There is a theory that authors who use so-called Super URLs to direct their street team to review their books are losing reviews because Amazon uses the timestamp (the QID) on the Super URL to “prove” the review requests have all come from the same person i.e. the author.

What’s a Super URL? Here’s an example, the Super URL for Rachel Thompson’s SEO book:

You can see my search terms at the end of that string: Rachel Thompson SEO

You can also see the QID, the timestamp which shows when I made the search: 1533089114. Here’s the same search made in a new tab a minute or so later:

You can see the Super URL is almost identical. The only thing which has changed is the timestamp, which has increased from 114 to 184.

Here’s the short URL, which includes just the title and the ASIN:

That’s still long, so a lot of book bloggers share their short Amazon affiliate link instead. Here’s my affiliate link:

That’s tidier. But it links directly back to me, so while I believe it’s a great idea for authors to use Amazon affiliate links on their websites, they shouldn’t be used for review links. Why not? Because they link right back to you, the author. Also, affiliate links aren’t supposed to be shared via email, which is how most authors request reviews from their street team, or from individual bloggers.

But are Super URLs really a problem? Carolyn Jewel wrote a long and technical blog post explaining why the timestamp aka QID code isn’t the issue. Her TL;DR states:

[thrive_highlight highlight=’#ff9900′ text=’light’]Amazon URLs don’t identify the person who did the search so Amazon is not using incoming links as a criteria for review removal. The value of qid= in a URL does not assist in distinguishing the user account. While there are reasons to use a “clean” Amazon URL in your links, identification of your Amazon account as the link source is not one of them.[/thrive_highlight]

The issue is actually the search terms in the URL. Many Amazon sellers use Super URLs to try and trick the Amazon algorithm into thinking their product is being searched for by “real” customers, so Amazon will think it’s a popular product and promote it in the search results list. However, even the “experts” touting this technique acknowledge it may breach Amazon’s seller policies:

Amazon’s policy strictly states that manipulation of their algorithm is forbidden. Amazon Super URLs, therefore, walk a very thin line of policy violation, which is why most sellers avoid using Super URLs altogether.

Solution: don’t use Super URLs. Instead, use the short URL, or the link on your Amazon dashboard.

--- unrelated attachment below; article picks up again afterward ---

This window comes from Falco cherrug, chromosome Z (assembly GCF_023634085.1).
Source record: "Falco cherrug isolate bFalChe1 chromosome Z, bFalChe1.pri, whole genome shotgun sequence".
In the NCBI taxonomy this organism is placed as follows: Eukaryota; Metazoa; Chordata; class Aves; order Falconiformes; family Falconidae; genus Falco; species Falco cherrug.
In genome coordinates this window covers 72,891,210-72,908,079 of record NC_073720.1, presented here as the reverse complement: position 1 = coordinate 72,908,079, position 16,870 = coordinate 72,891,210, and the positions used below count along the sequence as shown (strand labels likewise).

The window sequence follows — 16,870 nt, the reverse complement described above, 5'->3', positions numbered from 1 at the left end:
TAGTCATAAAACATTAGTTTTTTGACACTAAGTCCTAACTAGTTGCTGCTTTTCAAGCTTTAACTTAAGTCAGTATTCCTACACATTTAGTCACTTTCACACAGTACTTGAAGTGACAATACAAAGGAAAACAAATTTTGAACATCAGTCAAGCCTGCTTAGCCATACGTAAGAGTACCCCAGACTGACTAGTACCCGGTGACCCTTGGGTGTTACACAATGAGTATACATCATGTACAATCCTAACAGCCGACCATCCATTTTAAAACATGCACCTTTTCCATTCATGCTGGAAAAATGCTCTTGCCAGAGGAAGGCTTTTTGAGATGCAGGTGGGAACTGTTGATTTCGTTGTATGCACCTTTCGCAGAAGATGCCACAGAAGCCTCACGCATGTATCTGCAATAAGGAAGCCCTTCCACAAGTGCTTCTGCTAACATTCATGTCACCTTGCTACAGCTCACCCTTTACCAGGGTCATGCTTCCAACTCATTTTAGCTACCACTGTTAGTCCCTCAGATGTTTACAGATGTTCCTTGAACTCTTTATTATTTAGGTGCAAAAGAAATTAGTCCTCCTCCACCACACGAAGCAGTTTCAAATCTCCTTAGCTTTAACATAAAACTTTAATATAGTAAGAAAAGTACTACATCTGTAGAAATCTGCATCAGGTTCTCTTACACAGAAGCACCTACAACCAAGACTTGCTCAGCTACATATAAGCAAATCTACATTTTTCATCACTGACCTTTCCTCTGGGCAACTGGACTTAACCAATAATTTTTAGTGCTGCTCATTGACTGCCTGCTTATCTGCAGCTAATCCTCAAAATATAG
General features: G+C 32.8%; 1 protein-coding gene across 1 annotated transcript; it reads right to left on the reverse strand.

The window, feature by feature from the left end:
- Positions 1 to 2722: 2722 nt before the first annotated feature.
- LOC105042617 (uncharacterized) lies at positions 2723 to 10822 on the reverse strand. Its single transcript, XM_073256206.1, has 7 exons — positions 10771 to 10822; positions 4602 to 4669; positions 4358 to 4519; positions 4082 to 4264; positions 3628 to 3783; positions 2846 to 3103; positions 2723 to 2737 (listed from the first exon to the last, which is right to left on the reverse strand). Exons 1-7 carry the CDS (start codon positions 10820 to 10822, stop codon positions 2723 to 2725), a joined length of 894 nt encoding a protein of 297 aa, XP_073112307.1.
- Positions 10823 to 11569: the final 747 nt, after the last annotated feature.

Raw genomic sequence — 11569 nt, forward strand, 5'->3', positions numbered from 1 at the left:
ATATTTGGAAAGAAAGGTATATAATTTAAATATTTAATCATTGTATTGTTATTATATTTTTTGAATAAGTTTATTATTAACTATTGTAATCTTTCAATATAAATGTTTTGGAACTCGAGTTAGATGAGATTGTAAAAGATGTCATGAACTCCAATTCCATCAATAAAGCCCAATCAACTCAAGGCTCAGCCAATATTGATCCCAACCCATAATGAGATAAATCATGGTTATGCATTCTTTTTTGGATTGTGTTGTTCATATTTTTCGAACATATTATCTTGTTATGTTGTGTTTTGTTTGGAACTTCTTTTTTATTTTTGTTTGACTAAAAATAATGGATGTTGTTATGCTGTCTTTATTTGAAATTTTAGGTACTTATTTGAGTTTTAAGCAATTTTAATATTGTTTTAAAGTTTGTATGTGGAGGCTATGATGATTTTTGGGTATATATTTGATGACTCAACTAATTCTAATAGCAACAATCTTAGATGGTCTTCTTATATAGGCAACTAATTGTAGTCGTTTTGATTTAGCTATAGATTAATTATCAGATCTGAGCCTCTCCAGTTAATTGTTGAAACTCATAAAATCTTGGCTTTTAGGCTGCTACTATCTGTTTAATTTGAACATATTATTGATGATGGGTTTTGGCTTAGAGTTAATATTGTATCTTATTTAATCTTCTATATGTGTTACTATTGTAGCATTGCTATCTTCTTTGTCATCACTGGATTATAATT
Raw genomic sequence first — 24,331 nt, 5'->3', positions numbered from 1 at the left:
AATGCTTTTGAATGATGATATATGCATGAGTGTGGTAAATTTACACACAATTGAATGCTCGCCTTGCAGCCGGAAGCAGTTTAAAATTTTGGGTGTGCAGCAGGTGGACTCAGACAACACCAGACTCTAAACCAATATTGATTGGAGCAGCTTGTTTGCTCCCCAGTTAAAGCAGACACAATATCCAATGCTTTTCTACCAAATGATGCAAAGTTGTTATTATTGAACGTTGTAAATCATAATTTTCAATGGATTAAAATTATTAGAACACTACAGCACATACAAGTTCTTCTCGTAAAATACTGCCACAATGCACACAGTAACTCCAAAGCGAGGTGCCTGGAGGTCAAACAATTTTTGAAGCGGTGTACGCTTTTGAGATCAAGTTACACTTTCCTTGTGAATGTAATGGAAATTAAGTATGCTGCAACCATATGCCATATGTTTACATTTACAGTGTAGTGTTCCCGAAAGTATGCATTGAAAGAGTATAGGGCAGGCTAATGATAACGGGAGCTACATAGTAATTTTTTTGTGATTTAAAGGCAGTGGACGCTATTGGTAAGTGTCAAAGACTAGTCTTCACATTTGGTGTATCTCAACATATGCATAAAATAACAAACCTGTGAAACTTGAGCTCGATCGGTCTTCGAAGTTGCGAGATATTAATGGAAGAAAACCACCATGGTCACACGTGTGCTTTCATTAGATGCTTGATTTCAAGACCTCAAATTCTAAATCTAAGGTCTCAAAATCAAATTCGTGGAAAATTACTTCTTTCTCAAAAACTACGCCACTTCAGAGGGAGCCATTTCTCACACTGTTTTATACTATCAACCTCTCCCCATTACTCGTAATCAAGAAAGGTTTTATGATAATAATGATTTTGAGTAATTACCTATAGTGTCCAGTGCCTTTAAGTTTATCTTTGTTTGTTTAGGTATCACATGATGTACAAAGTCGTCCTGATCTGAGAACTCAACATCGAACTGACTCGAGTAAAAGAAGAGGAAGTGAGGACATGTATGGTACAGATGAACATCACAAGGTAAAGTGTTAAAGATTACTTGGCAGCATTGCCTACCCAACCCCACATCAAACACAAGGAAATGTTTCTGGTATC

But My Reviews Are Still Being Deleted!


Sometimes reviews are deleted through no fault of the reviewer or the author. Here are three more reasons reviews might be deleted:

Reviewer Choice

Reviews are the intellectual property of the reviewer, and reviewers can delete individual reviews, or all their reviews. Maybe they’ve changed their mind. Maybe they have an issue with Amazon. Maybe they have died, and the next-of-kin or password holder deletes the reviews and closes the account.

Solution: None. (Because reviewers are human.)

An Amazon Glitch

Glitches are common. Top 10,000 (and even Top 10) reviewers have had hundreds of reviews one day, and none the next. Then they reappear. No one knows why.

Solution: None. Unless you’re Jeff Bezos.

System-Wide Purge

Every so often, Amazon undertakes a system-wide purge of reviews (usually when they’ve identified yet another group of sellers and reviewers colluding to defy their Reviewing Guidelines). For example, as part of my research for this post I looked for Harriet Klausner’s reviewing profile. It’s been deleted, so anyone “lucky” enough to have been reviewed by the Harriet Klausner account lost that review.

More recently, Amazon have deleted several infamous bookstuffers. I’ve heard rumours that some of the people who’d given their books five-star reviews without pointing out that it was a stuffed book have lost all their reviews. So if you were unlucky enough to have been reviewed by a reviewer who also reviewed books by Chance Carter or Cassandra Dee, then you will have lost those reviews.

Solution: None.

How Do We Prevent Reviews From Being Deleted!

Amazon does occasionally make mistakes when it comes to deleting reviewers, and they are quick to delete and slow to restore. My best advice is to stay under Amazon’s radar: familiarise yourself with the the Amazon Reviewing Guidelines, and stick to them.

If you have specific questions, please let me know in the comments!


Iola Goulton…